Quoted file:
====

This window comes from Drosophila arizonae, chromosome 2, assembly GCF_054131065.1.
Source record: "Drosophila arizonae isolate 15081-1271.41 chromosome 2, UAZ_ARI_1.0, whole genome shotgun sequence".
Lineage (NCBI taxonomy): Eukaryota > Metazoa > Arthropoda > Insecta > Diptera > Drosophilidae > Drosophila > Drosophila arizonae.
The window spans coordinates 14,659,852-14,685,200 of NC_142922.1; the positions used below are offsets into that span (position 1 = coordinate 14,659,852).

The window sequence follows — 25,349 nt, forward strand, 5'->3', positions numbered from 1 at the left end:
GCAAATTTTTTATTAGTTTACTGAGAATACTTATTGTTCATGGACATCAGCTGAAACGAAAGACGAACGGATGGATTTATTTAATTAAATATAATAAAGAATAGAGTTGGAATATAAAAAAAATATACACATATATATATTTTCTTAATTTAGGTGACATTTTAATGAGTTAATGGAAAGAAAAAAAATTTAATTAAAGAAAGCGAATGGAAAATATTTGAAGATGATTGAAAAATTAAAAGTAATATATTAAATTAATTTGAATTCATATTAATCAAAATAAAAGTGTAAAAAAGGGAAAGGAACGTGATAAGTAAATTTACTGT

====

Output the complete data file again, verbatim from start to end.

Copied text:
This window comes from Drosophila arizonae, chromosome 2, assembly GCF_054131065.1.
Source record: "Drosophila arizonae isolate 15081-1271.41 chromosome 2, UAZ_ARI_1.0, whole genome shotgun sequence".
Lineage (NCBI taxonomy): Eukaryota > Metazoa > Arthropoda > Insecta > Diptera > Drosophilidae > Drosophila > Drosophila arizonae.
The window spans coordinates 14,659,852-14,685,200 of NC_142922.1; the positions used below are offsets into that span (position 1 = coordinate 14,659,852).

The window sequence follows — 25,349 nt, forward strand, 5'->3', positions numbered from 1 at the left end:
GCAAATTTTTTATTAGTTTACTGAGAATACTTATTGTTCATGGACATCAGCTGAAACGAAAGACGAACGGATGGATTTATTTAATTAAATATAATAAAGAATAGAGTTGGAATATAAAAAAAATATACACATATATATATTTTCTTAATTTAGGTGACATTTTAATGAGTTAATGGAAAGAAAAAAAATTTAATTAAAGAAAGCGAATGGAAAATATTTGAAGATGATTGAAAAATTAAAAGTAATATATTAAATTAATTTGAATTCATATTAATCAAAATAAAAGTGTAAAAAAGGGAAAGGAACGTGATAAGTAAATTTACTGT